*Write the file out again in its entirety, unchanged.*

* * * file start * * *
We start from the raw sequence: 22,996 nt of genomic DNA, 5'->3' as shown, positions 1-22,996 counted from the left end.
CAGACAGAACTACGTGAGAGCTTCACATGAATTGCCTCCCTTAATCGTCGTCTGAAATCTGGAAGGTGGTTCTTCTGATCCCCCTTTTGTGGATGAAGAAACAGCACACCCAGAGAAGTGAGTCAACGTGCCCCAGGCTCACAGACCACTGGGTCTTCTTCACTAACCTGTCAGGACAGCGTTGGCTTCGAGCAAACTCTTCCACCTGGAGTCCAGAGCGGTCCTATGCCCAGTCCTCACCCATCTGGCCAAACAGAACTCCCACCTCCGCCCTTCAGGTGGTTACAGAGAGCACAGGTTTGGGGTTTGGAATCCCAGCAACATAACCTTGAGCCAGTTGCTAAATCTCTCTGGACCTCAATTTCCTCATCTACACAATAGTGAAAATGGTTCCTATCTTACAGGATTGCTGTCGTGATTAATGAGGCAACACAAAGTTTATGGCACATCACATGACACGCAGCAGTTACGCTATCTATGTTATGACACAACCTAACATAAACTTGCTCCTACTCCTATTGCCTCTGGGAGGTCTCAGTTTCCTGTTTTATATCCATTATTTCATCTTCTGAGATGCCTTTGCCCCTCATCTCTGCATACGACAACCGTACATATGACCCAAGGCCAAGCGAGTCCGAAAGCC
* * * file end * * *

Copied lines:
We start from the raw sequence: 22,996 nt of genomic DNA, 5'->3' as shown, positions 1-22,996 counted from the left end.
CAGACAGAACTACGTGAGAGCTTCACATGAATTGCCTCCCTTAATCGTCGTCTGAAATCTGGAAGGTGGTTCTTCTGATCCCCCTTTTGTGGATGAAGAAACAGCACACCCAGAGAAGTGAGTCAACGTGCCCCAGGCTCACAGACCACTGGGTCTTCTTCACTAACCTGTCAGGACAGCGTTGGCTTCGAGCAAACTCTTCCACCTGGAGTCCAGAGCGGTCCTATGCCCAGTCCTCACCCATCTGGCCAAACAGAACTCCCACCTCCGCCCTTCAGGTGGTTACAGAGAGCACAGGTTTGGGGTTTGGAATCCCAGCAACATAACCTTGAGCCAGTTGCTAAATCTCTCTGGACCTCAATTTCCTCATCTACACAATAGTGAAAATGGTTCCTATCTTACAGGATTGCTGTCGTGATTAATGAGGCAACACAAAGTTTATGGCACATCACATGACACGCAGCAGTTACGCTATCTATGTTATGACACAACCTAACATAAACTTGCTCCTACTCCTATTGCCTCTGGGAGGTCTCAGTTTCCTGTTTTATATCCATTATTTCATCTTCTGAGATGCCTTTGCCCCTCATCTCTGCATACGACAACCGTACATATGACCCAAGGCCAAGCGAGTCCGAAAGCC